This month, however, as we commemorate another year of our expulsion — which we call the nakba, or catastrophe — the Palestinian people have cause for hope: this September, at the United Nations General Assembly, we will request international recognition of the State of Palestine on the 1967 border and that our state be admitted as a full member of the United Nations.
Many are questioning what value there is to such recognition while the Israeli occupation continues. Others have accused us of imperiling the peace process. We believe, however, that there is tremendous value for all Palestinians — those living in the homeland, in exile and under occupation.
It is important to note that the last time the question of Palestinian statehood took center stage at the General Assembly, the question posed to the international community was whether our homeland should be partitioned into two states. In November 1947, the General Assembly made its recommendation and answered in the affirmative. Shortly thereafter, Zionist forces expelled Palestinian Arabs to ensure a decisive Jewish majority in the future state of Israel, and Arab armies intervened. War and further expulsions ensued. Indeed, it was the descendants of these expelled Palestinians who were shot and wounded by Israeli forces on Sunday as they tried to symbolically exercise their right to return to their families’ homes.
Minutes after the State of Israel was established on May 14, 1948, the United States granted it recognition. Our Palestinian state, however, remains a promise unfulfilled....READ MORE
Monday, May 16, 2011
RAMALLAH, West Bank – Palestinian activists are calling it a preview of new tactics to pressure Israel and win world support for statehood: Masses of marchers, galvanized by the Arab Spring and brought together by Facebook, descending on borders and military posts — and daring Israeli soldiers to shoot.
It could prove more problematic for Israel than the suicide bombings and other deadly violence of the past — which the current Palestinian Authority leadership feels only tainted their cause.
After attempted border breaches from Syria, Lebanon, Jordan and Gaza left 15 Palestinians dead Sunday, Israeli officials openly puzzled over how to handle an unfamiliar new phase.
"The Palestinians' transition from terrorism and suicide bombings to deliberately unarmed mass demonstrations is a transition that will present us with difficult challenges," said Defense Minister Ehud Barak.
Sunday's protests were driven by renewed hopes that Palestinian statehood — at least as an internationally approved idea within specific borders — is approaching after years of paralysis....READ MORE
Samir Muhammad Hasan Younis' home in the West Bank village of Azzun Atma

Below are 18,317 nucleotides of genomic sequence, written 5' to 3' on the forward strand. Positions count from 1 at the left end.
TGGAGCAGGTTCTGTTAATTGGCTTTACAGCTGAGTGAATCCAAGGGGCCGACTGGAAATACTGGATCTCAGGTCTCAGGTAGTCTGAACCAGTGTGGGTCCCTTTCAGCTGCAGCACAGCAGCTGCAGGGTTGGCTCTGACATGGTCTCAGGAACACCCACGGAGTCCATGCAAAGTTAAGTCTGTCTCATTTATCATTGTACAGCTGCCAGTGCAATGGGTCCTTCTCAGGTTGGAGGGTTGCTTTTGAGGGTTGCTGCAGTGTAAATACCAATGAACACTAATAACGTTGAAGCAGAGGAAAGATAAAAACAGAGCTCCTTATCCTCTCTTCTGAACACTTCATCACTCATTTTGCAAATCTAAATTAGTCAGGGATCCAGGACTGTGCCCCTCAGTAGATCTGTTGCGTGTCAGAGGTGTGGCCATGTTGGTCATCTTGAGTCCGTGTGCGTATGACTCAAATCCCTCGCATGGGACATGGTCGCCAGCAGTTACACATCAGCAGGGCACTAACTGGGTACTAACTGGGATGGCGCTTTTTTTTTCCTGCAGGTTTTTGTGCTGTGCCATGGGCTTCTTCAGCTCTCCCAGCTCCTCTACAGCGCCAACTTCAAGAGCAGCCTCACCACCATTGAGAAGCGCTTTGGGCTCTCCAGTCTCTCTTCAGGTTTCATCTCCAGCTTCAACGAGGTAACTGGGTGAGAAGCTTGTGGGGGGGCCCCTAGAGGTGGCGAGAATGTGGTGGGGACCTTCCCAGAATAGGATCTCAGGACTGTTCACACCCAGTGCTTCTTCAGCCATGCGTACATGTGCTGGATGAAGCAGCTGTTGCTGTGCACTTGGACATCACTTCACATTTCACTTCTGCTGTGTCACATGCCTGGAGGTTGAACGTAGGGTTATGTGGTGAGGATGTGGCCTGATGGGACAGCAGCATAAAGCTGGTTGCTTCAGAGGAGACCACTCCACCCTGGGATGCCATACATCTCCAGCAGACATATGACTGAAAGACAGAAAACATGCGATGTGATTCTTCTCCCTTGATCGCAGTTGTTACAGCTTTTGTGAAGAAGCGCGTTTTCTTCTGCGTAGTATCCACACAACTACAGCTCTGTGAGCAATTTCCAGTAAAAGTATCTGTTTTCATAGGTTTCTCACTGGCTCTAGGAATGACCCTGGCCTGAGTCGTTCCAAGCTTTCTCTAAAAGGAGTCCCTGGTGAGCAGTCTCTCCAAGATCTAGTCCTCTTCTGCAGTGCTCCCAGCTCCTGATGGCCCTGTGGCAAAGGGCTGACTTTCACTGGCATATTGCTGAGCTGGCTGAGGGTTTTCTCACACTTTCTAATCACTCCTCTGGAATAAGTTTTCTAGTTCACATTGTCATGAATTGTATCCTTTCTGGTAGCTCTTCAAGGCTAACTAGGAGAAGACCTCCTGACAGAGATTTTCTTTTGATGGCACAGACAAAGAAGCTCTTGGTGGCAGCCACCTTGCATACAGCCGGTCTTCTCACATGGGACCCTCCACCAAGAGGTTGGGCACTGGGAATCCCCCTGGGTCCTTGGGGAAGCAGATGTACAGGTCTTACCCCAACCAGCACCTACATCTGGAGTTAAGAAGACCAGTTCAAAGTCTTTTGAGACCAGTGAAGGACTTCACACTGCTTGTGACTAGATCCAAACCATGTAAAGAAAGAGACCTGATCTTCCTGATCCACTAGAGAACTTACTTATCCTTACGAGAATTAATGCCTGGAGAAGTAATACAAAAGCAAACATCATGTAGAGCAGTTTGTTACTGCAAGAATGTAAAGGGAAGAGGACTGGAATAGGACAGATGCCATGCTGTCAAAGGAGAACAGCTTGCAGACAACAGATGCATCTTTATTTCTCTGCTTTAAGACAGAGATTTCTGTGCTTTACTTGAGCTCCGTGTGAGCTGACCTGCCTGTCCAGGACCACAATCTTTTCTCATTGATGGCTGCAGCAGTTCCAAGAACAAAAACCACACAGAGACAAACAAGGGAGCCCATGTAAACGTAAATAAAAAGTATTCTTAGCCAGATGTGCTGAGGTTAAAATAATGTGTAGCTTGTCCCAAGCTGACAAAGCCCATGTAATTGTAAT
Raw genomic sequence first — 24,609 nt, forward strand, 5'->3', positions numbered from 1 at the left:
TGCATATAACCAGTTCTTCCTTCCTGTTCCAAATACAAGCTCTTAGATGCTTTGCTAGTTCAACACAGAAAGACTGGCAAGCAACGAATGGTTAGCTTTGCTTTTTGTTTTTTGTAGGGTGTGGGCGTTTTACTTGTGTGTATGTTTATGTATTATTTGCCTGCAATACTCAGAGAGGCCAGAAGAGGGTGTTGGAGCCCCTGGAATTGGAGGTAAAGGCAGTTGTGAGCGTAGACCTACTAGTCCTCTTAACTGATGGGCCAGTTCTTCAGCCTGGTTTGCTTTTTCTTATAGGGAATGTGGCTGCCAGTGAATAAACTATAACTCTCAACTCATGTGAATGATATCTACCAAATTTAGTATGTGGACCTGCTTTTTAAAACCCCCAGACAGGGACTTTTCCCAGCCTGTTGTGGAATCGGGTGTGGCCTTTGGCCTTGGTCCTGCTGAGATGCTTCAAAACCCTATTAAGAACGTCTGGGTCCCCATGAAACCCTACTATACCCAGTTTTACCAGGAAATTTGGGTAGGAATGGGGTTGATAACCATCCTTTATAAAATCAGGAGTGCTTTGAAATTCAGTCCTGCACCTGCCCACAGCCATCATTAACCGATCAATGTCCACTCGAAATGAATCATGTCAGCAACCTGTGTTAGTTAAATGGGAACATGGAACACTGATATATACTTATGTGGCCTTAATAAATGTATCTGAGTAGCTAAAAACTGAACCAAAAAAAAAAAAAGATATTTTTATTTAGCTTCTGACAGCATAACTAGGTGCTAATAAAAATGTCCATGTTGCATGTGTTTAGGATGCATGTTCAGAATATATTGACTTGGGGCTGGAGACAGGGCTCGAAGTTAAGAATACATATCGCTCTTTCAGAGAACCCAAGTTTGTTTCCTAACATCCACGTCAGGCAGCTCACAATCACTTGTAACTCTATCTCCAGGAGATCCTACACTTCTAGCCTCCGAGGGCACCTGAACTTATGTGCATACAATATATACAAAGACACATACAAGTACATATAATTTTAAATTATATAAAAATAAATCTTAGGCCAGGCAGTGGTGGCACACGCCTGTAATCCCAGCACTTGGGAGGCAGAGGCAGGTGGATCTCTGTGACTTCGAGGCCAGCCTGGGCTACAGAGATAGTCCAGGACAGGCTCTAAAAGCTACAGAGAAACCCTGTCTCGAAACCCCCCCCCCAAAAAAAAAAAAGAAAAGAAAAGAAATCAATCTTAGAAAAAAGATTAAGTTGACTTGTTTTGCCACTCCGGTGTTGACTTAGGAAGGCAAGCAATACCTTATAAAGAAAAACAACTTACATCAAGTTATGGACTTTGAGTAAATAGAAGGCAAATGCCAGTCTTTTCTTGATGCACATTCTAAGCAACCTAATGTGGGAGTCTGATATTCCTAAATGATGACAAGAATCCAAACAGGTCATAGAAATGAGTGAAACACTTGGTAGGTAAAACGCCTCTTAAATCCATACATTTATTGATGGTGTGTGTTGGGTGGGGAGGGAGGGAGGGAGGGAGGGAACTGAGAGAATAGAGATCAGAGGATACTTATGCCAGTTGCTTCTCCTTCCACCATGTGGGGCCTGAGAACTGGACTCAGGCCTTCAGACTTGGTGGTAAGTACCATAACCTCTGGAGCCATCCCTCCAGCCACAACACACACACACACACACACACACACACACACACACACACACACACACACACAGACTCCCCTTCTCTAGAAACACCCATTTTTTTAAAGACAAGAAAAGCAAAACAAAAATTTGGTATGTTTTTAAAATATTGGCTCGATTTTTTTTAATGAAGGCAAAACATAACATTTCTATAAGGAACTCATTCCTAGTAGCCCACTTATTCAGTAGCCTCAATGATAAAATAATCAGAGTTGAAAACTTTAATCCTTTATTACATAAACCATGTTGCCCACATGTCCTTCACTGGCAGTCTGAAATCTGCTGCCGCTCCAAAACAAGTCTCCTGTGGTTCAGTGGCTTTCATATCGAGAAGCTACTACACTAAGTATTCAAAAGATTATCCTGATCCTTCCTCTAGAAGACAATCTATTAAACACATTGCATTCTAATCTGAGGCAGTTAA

near Qalqilia, January 11, 2011. [MaanImages/Khaleel Reash]
UN: Israel displaced 149 Palestinian children in 2011
JERUSALEM (Ma'an) -- Israel's policy of demolishing Palestinian homes has displaced 149 children in the West Bank so far this year, figures from the UN agency for Palestinian refugees show.
Between January and April, Israel destroyed at least 193 Palestinian structures, including 78 residential units, forcibly displacing 333 Palestinians, UNRWA said.
The figures show a sharp rise from with the same period in 2010, when 142 Palestinians -- including 61 children -- were forcibly displaced.
On Sunday EU commissioner Kristalina Georgieva urged Israel to stop demolishing Palestinian homes, during her visit to the West Bank and East Jerusalem.
"Any action that leads to forced displacement must stop," the commissioner said, adding that Israel's right to security did not clear the state of its obligation to respect international law.
"Notably women and children live under the constant threat of harassment, eviction and disruption of their lives," Georgieva said.
UNRWA spokesman Chris Gunness told Ma'an that the UN agency was particularly concerned about the "incalculable" impact of the demolitions on children.
On the anniversary of the Nakba -- the forced displacement of 760,000 Palestinians from their homes in 1948 -- the UN figures show that Israel's policies continue to discriminate against Palestinians.
"Whether you call this ethnic cleansing or not, this policy is discriminating against one ethnic group, the Palestinians," Gunness noted.
The UNRWA official added that home demolitions in Jerusalem were particularly alarming.
"We are concerned about Jerusalem which is being drained of its Palestinian population due to these policies which lead to forced displacement," Gunness said.
UNRWA provides services for millions of Palestinian refugees living in camps across the region. Over the weekend, Israeli forces killed at least 14 protesters at rallies demanding that Israel recognizes the refugees' right to return home.
UNRWA commissioner-general Filippo Grandi deplored the killings, which he said demonstrated the vulnerability of Palestinian refugees.
"I deplore the deaths of Palestine refugees in Lebanon, the occupied Golan Heights and the occupied Palestinian territory," Grandi said in a statement.
"They underline the need for a just and durable solution, based on UN resolutions, to resolve the plight of those who have endured statelessness, exile and dispossession for 63 years."
Grandi urged parties to address the fate of the refugees, particularly at a time of profound changes in the region.
"I fear that failure to do so will only lead to more instability and further loss of life," he added.